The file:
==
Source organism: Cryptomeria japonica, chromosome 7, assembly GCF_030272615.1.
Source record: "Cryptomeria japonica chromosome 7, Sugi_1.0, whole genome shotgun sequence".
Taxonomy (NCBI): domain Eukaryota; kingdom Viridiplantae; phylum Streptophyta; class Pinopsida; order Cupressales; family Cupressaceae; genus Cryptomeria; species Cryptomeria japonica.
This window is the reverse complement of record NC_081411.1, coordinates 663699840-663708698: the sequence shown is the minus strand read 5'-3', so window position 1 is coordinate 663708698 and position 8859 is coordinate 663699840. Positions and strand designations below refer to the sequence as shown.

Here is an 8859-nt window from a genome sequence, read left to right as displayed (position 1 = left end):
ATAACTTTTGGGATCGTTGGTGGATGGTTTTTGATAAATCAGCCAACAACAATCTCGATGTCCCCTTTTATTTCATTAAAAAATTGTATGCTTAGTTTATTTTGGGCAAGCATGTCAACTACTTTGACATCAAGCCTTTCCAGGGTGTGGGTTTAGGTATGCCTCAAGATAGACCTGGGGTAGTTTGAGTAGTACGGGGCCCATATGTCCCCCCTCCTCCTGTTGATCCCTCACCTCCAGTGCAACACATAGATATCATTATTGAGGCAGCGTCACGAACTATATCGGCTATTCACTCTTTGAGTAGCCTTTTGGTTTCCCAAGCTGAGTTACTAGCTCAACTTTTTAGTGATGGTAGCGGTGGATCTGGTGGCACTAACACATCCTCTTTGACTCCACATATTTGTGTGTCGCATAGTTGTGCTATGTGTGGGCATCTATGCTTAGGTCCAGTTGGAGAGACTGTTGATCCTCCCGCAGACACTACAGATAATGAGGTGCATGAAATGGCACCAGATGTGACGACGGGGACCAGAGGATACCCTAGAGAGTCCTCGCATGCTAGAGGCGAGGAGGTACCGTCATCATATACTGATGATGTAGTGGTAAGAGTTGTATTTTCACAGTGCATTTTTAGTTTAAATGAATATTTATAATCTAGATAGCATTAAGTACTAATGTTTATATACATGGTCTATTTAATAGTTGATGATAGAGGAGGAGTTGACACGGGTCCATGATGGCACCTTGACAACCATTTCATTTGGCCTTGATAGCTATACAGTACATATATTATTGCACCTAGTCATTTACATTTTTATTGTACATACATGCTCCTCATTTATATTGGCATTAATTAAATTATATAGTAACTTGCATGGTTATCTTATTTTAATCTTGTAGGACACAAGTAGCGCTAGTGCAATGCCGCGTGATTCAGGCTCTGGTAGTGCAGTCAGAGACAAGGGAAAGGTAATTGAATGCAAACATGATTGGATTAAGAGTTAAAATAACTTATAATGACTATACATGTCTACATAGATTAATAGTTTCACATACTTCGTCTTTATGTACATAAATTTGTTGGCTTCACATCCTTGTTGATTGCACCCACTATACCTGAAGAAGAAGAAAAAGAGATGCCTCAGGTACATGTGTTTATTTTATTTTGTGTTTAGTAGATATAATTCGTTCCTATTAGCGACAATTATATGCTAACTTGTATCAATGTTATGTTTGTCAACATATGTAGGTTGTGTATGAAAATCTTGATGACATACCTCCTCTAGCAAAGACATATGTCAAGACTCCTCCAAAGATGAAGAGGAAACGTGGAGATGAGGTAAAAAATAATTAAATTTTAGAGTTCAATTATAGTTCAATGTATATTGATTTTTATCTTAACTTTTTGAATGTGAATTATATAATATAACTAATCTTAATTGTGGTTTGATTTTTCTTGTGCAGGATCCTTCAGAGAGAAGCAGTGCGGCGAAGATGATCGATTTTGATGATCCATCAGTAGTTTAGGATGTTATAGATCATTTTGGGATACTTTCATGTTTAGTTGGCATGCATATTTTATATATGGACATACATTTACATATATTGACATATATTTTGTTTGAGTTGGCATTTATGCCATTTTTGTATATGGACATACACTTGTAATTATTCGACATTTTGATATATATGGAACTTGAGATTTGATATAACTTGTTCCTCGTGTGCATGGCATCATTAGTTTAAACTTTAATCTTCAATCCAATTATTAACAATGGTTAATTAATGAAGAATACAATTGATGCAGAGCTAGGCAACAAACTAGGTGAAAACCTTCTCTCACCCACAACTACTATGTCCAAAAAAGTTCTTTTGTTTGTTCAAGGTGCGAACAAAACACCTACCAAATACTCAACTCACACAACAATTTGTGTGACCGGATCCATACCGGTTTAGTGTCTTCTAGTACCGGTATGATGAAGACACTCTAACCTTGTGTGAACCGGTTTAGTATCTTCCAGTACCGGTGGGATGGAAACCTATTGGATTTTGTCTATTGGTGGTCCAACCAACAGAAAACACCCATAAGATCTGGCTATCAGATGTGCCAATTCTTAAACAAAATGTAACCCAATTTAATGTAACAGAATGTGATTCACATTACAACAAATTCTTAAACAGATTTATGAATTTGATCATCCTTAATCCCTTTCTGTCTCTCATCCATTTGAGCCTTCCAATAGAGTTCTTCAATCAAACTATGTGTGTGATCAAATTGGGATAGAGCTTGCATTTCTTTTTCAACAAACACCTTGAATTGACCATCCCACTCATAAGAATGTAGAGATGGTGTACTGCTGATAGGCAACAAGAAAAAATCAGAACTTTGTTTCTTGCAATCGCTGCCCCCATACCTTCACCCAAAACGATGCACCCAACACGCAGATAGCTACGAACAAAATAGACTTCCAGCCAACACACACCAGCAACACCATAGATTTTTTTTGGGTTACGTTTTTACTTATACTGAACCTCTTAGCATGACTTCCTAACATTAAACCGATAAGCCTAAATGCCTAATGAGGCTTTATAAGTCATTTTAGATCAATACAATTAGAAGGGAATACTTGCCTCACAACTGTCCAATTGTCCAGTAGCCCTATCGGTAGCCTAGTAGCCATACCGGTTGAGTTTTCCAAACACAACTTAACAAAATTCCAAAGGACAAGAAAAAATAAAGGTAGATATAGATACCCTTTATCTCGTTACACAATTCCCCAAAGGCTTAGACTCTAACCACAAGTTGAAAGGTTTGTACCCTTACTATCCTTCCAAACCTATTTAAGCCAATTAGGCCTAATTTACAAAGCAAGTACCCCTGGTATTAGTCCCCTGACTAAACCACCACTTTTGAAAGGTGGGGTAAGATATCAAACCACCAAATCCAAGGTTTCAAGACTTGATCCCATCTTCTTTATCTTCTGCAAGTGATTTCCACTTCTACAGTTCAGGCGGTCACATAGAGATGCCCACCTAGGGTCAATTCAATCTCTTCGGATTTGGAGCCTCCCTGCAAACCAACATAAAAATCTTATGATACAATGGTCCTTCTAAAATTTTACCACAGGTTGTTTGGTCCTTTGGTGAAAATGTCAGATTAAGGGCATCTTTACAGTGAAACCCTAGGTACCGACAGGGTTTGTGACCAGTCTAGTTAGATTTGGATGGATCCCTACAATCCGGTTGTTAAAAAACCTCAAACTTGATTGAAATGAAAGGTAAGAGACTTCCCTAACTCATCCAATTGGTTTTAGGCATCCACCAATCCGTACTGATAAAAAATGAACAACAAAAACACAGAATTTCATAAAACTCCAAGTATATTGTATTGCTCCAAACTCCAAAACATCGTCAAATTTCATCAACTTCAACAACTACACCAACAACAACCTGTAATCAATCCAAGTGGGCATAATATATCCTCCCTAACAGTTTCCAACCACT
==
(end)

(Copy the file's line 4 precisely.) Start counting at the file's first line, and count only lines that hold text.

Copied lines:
This window is the reverse complement of record NC_081411.1, coordinates 663699840-663708698: the sequence shown is the minus strand read 5'-3', so window position 1 is coordinate 663708698 and position 8859 is coordinate 663699840. Positions and strand designations below refer to the sequence as shown.